Aqara pulled out a rabbit from their hat and released Aqara Camera Hub G3 (AmazonUK, AmazonUS). This IP camera is everything. At some point, folks at Aqara HQ sat down at the table and said to each other: Last time, we released an IP Camera that is also a ZigBee 3.0 hub (Aqara G2H Pro), how do we beat this? They made a list of things that would be great to have released the Aqara Camera Hub G3! You should seriously check it out, as they made IP cameras cool again.
Aqara Camera Hub G3
If you are not into “cute animal” aesthetics, don’t worry, the silicon hood with ears can be removed at will, but for once, someone had fun with their design and made a gadget that makes you smile. Aqara Camera Hub G3 may not have every single feature that I will personally care about, but it has enough to get my attention instantly.
Inside the box, you will find the Aqara Camera Hub G3 – a WiFi camera that doubles as a ZigBee 3.0 hub for HomeKit and Aqara ecosystem. With each review of the Aqara product, I always say they find a way to deliver a premium home automation gadget with interesting features. This time isn’t different and Aqara Camera Hub G3 comes with top of the spec configuration:
- 2.4GHz/5GHz WiFi support
- 2K stream quality
- 2-way conversations
- ZigBee 3.0 hub with support for up to 128 sub-devices
- IR blaster
- 360 rotation
- USB-C port with video passthrough
- AI gesture and face recognition (no cloud needed)
- privacy shield
- NAS and local storage
I was already in awe with their take on a ZigBee PIR with competition-beating 1-sec timeout settings and 5-year battery support and now, I get to smile at this little gadget! The first thing I have noticed after powering it up is that Aqara Camera Hub G3 is silent. Rotations on both axes are smooth and soundless. A nice change from the usual buzz associated with inexpensive servos. I bet, there is a stepper motor inside instead.
The camera has a MicroSD card slot “under” the lens. It supports up to 128GB cards (check these micro SD cards on Amazon). Moving the lens assembly reveals a cute sleepy face which indicates when the privacy mode is enabled. I’m easily impressed, I know, but I love things like that. At the back, you will find a speaker and the front of the camera has a button that can be used for calls and pairing (it indicates when the stream is accessed, gestures and faces recognised and more), a microphone and IR LEDs. The base isn’t magnetic, but it has a 1/4″ tripod mount to ease your mounting needs.
Aqara Camera Hub G3 is an indoor camera, but with a 2K resolution, 20 FPS and great dynamic range of the sensor, it can be used for outdoor scenes (hopefully through the window, as the camera isn’t rated for outdoors). The image is genuinely great. While some artefacts are present when the camera moves, the image quickly gets corrected and you can enjoy details even when slightly zoomed in.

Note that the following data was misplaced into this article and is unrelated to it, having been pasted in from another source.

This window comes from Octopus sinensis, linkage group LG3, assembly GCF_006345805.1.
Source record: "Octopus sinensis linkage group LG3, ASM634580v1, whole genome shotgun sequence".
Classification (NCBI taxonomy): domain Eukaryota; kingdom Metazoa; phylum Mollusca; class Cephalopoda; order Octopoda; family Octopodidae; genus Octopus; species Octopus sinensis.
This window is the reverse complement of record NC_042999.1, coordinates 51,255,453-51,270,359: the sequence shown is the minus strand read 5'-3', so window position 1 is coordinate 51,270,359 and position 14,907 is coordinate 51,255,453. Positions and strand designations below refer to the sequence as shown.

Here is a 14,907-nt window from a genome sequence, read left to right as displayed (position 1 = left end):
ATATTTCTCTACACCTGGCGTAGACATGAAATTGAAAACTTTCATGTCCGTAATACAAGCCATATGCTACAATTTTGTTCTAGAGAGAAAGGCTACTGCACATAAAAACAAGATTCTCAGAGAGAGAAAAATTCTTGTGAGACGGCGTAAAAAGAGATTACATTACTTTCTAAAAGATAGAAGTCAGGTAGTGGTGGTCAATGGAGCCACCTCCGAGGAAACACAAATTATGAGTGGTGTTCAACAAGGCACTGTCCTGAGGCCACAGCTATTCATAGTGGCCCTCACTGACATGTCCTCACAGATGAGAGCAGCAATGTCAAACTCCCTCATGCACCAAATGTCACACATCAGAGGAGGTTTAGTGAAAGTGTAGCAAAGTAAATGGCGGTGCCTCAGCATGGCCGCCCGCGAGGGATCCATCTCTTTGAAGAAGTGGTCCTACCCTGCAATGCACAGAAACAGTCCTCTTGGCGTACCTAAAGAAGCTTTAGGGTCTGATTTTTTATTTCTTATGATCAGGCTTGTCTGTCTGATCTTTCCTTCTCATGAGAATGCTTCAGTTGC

In my tests, Aqara Camera Hub G3 handled the bright sky very well, and despite the bright sky in the frame, shadows were filled with details. Using it indoors, you will appreciate that as no matter where you point the camera – you will see the environment clearly.
Two-way conversations are possible thanks to the built-in microphone and speaker. The microphone is sensitive and picks up sounds clearly in the call mode and the speaker produces the sound much better than I’d expect, if not one of the best I had on my hands. There is a distinct reason for that, which I will mention when we reach the AI section.
The nighttime performance is good. The IR LEDs give enough black light to illuminate rooms and areas around and the increased resolution helps capture it all.
Detection options are aplenty. From motion detection, and human detection to active tracking for pets and humans (separately). While I don’t have any pets to try it on, following humans is so good and silent, that should it ever come to film a burglary in action, offenders won’t be aware of the IP camera following them.
Each detection event comes with separate timeline settings, colour markers and a list of options from sensitivity, detection area schedules and custom timeouts. These can also be linked to push notifications, trigger (or not) recordings and home automation and so much more. Honestly, this topic alone is probably 3 chapters long. Trust me, you will find the settings that you are after.
If motion detection isn’t your thing, you can also enable abnormal sound detection. Annoyingly, one of the most useful actions – camera cruise can’t be triggered from the automation panel. You could totally shout at the camera to make it look for you! For now, I need to download all the sounds from the Portal game and deter intruders with “Are you still there?
Aqara Camera Hub G3 is capable of recognising faces and gestures, and does that locally, without access to the cloud. It’s an awesome feature to have, however, comes with one limitation – you can have one or the other activities at the same time. It’s shame, as I’d already envisioned gestures that perform custom automations based on the person making them.
Known faces can be used to trigger events, but so it goes for the unknown faces. If you want to tell people to keep out, you will be able to do so when a stranger’s face is in the frame. Another cool option is the ability to play templates and custom sounds. If you don’t like the list of sounds included, you can always use a microphone on your phone to make your own or upload other mp3 files.